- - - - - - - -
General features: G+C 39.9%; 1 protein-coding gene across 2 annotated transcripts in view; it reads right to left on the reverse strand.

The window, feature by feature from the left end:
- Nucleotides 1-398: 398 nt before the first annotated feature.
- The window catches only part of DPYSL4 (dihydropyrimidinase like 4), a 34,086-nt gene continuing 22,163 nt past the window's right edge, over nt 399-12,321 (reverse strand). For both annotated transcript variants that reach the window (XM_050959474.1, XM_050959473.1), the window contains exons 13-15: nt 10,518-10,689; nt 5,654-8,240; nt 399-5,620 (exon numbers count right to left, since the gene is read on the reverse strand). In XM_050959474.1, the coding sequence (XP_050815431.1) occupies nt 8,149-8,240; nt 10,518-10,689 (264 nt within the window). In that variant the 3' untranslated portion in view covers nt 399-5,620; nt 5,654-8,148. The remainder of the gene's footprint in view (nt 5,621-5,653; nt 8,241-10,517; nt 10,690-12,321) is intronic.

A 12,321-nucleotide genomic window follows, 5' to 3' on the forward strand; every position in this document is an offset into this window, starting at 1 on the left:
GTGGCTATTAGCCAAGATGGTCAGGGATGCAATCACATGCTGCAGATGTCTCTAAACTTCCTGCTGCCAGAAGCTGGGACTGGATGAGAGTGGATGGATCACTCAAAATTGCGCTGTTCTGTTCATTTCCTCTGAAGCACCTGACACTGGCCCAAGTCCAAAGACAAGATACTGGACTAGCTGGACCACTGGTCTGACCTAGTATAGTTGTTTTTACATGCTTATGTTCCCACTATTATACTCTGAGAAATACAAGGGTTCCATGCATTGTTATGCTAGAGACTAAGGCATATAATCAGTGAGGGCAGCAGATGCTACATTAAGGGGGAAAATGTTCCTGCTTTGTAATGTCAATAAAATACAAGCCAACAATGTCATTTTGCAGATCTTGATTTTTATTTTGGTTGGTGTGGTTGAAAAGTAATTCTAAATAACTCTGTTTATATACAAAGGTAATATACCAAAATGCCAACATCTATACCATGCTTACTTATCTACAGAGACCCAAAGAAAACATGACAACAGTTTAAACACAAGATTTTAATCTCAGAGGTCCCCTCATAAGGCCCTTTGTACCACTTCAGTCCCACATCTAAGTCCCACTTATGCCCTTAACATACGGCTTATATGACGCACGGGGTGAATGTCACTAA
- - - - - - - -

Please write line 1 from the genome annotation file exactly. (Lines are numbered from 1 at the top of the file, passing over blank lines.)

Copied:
General features: G+C 39.9%; 1 protein-coding gene across 2 annotated transcripts in view; it reads right to left on the reverse strand.